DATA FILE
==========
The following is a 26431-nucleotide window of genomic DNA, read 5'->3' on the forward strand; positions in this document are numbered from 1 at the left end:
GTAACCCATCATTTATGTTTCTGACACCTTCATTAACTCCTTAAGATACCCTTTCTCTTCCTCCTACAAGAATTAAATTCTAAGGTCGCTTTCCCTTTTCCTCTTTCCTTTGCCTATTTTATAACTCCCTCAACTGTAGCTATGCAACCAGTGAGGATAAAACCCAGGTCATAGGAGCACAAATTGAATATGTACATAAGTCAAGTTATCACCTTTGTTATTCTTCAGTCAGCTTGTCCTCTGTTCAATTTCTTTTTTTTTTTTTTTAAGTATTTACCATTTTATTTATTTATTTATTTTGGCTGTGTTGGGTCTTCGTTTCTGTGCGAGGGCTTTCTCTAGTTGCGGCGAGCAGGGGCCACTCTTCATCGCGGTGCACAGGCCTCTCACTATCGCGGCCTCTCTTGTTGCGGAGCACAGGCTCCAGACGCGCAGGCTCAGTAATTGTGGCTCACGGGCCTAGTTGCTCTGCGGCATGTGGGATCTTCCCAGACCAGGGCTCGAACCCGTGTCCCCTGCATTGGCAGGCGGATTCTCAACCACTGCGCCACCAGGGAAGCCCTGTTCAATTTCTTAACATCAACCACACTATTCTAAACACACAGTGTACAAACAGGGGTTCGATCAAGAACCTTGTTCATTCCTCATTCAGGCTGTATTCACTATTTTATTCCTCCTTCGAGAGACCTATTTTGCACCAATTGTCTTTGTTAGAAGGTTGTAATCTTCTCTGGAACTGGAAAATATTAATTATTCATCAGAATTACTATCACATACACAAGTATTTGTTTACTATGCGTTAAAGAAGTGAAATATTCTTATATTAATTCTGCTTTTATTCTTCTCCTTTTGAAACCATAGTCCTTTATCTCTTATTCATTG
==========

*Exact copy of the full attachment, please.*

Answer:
The following is a 26431-nucleotide window of genomic DNA, read 5'->3' on the forward strand; positions in this document are numbered from 1 at the left end:
GTAACCCATCATTTATGTTTCTGACACCTTCATTAACTCCTTAAGATACCCTTTCTCTTCCTCCTACAAGAATTAAATTCTAAGGTCGCTTTCCCTTTTCCTCTTTCCTTTGCCTATTTTATAACTCCCTCAACTGTAGCTATGCAACCAGTGAGGATAAAACCCAGGTCATAGGAGCACAAATTGAATATGTACATAAGTCAAGTTATCACCTTTGTTATTCTTCAGTCAGCTTGTCCTCTGTTCAATTTCTTTTTTTTTTTTTTTAAGTATTTACCATTTTATTTATTTATTTATTTTGGCTGTGTTGGGTCTTCGTTTCTGTGCGAGGGCTTTCTCTAGTTGCGGCGAGCAGGGGCCACTCTTCATCGCGGTGCACAGGCCTCTCACTATCGCGGCCTCTCTTGTTGCGGAGCACAGGCTCCAGACGCGCAGGCTCAGTAATTGTGGCTCACGGGCCTAGTTGCTCTGCGGCATGTGGGATCTTCCCAGACCAGGGCTCGAACCCGTGTCCCCTGCATTGGCAGGCGGATTCTCAACCACTGCGCCACCAGGGAAGCCCTGTTCAATTTCTTAACATCAACCACACTATTCTAAACACACAGTGTACAAACAGGGGTTCGATCAAGAACCTTGTTCATTCCTCATTCAGGCTGTATTCACTATTTTATTCCTCCTTCGAGAGACCTATTTTGCACCAATTGTCTTTGTTAGAAGGTTGTAATCTTCTCTGGAACTGGAAAATATTAATTATTCATCAGAATTACTATCACATACACAAGTATTTGTTTACTATGCGTTAAAGAAGTGAAATATTCTTATATTAATTCTGCTTTTATTCTTCTCCTTTTGAAACCATAGTCCTTTATCTCTTATTCATTG